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The hand on the shoulder may be a character move, but it IS actually used in technique class in Cecchetti. Cunningham also has exercises that use it. It helps seat the shoulder-blade and rotate the humerus, I think. (It was never explained.)I've had to do grand battements in that position and pirouettes.

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I think the St Petersburg signifier for China is the index finger held vertically and pointing palm outward (whereas Violente's indices point palm inward)--and I base this on stills from the traditional Benois-designed Festival Casse that was staged, I think, by Beriosova's father. Please correct me if I'm wrong. Anyhow, they show a huge teapot and danseuses en attitude devant on either side, fingers pointing heavenward.

Excuse me for going off the topic. But why does the index fingers pointing upward mean China? Where does it come from? Being a Chinese, I've been wondering about it for quite some time.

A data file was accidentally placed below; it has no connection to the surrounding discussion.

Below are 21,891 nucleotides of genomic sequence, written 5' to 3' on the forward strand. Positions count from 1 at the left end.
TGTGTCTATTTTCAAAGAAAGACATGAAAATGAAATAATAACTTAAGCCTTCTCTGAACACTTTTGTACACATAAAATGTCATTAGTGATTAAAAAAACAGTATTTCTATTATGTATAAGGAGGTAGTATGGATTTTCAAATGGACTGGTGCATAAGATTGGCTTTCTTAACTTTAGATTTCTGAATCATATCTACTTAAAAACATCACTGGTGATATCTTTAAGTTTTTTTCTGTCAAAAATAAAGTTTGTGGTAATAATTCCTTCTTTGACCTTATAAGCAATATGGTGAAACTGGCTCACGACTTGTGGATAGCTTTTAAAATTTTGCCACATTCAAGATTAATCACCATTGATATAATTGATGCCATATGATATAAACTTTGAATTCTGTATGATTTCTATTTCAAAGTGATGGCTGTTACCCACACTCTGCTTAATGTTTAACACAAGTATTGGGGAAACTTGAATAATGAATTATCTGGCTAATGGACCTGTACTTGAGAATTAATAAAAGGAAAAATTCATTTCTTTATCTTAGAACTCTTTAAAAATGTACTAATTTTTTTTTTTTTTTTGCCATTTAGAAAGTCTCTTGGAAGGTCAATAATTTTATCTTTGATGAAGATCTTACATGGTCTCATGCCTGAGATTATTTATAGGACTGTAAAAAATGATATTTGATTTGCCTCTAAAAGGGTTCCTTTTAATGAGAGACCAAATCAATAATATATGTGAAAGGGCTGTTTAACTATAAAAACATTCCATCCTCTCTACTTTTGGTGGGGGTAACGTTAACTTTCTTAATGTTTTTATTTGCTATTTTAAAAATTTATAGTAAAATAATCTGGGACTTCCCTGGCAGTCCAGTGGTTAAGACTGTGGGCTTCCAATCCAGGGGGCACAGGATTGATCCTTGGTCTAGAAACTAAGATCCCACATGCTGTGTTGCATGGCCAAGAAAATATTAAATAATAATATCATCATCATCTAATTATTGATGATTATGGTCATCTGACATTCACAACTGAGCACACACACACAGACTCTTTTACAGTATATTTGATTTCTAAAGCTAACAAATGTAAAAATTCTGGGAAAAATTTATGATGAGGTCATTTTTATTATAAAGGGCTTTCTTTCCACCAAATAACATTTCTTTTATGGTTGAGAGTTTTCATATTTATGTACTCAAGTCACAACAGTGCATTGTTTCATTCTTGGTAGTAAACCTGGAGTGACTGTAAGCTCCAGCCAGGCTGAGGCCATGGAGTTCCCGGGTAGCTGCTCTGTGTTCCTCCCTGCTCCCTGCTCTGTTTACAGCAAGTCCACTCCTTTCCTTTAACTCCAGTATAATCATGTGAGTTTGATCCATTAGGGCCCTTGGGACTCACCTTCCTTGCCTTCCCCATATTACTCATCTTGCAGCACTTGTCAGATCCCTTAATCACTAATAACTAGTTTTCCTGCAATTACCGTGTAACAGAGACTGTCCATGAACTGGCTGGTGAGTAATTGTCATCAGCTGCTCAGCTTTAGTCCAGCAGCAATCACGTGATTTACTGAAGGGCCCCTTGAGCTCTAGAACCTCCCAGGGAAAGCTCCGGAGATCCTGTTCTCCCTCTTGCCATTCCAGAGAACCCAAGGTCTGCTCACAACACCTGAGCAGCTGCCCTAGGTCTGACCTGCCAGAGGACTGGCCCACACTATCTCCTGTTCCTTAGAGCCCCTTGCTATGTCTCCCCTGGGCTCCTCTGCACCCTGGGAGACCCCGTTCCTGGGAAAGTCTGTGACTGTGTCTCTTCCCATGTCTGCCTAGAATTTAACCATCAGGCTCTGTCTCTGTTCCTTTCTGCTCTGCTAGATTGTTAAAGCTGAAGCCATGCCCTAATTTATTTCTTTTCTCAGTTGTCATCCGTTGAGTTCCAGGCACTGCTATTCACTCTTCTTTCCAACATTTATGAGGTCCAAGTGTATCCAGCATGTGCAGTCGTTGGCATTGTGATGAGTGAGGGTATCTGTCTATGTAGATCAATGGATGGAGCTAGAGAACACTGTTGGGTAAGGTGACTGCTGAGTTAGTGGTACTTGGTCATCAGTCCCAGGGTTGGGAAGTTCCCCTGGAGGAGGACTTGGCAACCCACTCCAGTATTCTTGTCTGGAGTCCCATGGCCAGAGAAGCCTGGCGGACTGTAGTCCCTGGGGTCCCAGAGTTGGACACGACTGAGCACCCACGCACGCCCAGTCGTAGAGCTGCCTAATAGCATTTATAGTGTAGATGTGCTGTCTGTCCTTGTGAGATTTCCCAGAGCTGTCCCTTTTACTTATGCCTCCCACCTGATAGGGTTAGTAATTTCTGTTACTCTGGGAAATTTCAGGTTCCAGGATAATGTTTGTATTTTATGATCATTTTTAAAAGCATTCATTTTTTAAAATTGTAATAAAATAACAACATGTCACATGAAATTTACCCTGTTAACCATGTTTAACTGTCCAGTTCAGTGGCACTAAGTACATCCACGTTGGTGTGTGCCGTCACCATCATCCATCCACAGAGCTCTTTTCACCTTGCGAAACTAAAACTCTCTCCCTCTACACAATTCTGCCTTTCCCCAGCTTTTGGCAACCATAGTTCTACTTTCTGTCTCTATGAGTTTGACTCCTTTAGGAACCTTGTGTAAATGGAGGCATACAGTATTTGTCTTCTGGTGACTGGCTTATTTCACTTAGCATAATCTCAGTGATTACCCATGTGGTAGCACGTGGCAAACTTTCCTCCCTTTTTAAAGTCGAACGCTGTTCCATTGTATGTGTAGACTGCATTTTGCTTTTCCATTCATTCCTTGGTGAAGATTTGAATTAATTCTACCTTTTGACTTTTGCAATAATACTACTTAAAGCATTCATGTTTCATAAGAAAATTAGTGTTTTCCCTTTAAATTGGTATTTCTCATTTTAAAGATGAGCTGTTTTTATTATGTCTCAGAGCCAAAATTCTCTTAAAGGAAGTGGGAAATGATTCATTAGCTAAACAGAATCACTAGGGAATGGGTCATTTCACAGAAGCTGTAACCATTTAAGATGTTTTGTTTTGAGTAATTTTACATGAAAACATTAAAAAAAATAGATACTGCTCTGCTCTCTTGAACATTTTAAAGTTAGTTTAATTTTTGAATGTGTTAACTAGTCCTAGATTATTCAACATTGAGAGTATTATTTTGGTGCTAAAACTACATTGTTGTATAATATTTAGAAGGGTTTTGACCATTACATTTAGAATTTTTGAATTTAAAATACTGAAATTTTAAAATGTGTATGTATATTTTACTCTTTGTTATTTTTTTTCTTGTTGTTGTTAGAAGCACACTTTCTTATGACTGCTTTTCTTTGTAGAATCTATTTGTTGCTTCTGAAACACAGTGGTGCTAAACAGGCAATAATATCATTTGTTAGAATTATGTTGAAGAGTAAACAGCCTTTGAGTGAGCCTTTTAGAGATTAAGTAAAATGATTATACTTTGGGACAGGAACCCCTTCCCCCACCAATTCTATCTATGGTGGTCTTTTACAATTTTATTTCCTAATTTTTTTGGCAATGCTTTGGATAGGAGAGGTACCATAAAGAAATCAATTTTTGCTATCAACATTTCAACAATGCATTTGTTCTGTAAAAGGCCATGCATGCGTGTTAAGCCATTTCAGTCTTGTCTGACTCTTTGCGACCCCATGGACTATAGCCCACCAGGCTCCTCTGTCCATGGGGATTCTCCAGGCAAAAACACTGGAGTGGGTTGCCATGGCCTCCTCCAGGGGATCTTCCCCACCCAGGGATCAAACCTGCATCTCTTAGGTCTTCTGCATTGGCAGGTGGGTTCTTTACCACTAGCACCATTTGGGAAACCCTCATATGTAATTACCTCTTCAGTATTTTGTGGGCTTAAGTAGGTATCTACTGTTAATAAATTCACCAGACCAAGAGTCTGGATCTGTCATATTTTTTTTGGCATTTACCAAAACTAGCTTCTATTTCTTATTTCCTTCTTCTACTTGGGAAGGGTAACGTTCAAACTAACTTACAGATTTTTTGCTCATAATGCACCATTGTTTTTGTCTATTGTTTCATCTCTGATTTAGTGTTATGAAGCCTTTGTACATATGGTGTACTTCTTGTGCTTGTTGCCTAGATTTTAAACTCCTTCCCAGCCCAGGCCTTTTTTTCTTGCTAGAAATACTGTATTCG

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Chinoiserie was a stylized sort of European imitation of actual Chinese art. In the 17th century, there are engravings of dancers doing a "Danse Chinois" with highly stylized makeup and index fingers pointed upward. I don't know this for a fact, but it is my opinion that it had something to do with the makeup from Chinese opera, and the fingers relate to the long fingernails of the mandarins, who cultivated them to demonstrate that they did no physical labor.